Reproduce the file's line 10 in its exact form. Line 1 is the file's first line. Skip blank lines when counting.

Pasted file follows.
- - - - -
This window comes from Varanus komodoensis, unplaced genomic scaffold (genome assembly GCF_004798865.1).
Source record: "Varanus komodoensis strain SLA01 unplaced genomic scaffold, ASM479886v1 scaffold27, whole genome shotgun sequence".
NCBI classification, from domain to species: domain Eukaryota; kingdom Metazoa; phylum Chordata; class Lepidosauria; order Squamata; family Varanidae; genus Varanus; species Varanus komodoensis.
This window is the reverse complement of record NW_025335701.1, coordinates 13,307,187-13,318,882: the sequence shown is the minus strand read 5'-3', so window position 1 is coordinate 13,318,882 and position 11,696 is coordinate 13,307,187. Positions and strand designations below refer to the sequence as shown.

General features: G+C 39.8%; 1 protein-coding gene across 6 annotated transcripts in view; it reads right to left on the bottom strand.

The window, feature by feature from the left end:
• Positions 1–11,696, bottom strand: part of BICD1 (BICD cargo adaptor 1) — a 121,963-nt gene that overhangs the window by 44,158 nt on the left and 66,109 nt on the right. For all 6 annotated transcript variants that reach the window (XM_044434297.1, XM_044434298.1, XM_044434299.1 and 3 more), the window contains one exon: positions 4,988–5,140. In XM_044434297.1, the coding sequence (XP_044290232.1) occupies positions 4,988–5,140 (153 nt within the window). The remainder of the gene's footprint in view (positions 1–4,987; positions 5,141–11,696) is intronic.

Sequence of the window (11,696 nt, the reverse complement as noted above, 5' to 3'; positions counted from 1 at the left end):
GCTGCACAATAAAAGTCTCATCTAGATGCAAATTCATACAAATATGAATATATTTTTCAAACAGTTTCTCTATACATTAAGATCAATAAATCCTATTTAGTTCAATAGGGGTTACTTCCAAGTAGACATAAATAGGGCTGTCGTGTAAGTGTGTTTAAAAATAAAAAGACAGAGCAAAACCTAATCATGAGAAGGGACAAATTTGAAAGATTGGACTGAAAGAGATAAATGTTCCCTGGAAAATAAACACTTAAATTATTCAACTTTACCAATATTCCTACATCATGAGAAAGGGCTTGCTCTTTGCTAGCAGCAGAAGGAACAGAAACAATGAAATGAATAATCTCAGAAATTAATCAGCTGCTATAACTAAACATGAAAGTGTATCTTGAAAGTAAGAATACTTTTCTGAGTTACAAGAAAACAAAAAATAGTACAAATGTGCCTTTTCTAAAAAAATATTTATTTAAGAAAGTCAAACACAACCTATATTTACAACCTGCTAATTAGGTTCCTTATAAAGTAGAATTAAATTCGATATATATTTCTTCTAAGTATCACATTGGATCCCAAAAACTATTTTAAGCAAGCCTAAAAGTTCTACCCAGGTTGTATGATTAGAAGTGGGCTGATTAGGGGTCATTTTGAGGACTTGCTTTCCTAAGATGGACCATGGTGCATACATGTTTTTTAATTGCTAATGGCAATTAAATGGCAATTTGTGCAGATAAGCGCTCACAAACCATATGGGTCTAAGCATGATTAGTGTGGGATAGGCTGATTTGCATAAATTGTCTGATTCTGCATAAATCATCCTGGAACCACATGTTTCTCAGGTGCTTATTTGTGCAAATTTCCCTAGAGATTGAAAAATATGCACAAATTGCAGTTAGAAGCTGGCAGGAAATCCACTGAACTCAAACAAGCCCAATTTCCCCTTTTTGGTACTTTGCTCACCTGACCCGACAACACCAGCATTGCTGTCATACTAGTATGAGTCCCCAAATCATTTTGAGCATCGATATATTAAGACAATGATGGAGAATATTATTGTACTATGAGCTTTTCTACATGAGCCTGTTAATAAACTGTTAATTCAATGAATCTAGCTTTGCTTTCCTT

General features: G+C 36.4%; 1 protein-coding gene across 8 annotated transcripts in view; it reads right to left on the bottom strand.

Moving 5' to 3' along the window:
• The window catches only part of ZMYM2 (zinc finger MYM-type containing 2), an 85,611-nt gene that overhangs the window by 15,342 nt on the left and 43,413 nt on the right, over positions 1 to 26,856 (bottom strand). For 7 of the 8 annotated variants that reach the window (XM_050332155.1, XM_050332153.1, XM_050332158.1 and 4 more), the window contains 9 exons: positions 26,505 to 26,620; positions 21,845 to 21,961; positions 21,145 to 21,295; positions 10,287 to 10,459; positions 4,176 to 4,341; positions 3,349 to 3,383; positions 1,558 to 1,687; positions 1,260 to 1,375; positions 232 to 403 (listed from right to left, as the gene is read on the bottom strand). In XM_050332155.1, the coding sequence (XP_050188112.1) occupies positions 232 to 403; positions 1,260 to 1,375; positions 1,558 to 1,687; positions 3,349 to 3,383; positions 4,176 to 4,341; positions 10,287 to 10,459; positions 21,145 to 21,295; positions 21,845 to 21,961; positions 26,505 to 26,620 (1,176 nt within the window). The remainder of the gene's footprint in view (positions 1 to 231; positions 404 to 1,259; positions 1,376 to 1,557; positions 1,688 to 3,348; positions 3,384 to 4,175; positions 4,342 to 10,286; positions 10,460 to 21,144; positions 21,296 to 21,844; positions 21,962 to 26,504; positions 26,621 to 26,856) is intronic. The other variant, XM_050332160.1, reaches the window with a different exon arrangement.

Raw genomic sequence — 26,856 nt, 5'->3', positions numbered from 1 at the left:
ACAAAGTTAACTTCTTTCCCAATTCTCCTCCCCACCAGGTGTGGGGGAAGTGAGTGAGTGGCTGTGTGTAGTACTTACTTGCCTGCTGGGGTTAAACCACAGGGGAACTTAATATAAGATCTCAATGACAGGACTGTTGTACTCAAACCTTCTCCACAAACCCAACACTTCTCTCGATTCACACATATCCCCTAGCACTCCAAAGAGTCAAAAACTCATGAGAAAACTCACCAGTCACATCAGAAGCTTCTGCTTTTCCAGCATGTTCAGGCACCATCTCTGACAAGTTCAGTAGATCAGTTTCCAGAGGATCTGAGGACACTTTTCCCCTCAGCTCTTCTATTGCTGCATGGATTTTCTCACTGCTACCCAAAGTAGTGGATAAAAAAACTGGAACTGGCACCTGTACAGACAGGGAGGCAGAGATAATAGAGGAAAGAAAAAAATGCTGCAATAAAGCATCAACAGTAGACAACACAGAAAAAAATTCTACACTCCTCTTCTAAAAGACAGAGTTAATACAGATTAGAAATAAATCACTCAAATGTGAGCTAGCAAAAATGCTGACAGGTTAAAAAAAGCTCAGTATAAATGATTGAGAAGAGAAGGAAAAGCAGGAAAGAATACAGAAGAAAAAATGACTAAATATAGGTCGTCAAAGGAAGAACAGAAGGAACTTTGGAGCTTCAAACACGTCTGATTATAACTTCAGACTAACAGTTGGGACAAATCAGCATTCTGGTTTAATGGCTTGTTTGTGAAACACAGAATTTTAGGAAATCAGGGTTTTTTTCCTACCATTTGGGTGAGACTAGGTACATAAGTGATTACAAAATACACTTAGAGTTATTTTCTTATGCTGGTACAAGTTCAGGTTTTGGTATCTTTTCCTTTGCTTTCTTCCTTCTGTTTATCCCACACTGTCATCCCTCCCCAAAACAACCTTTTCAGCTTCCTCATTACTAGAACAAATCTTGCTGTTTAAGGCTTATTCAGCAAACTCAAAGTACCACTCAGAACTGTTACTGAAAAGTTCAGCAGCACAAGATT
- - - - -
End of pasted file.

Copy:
General features: G+C 36.4%; 1 protein-coding gene across 8 annotated transcripts in view; it reads right to left on the bottom strand.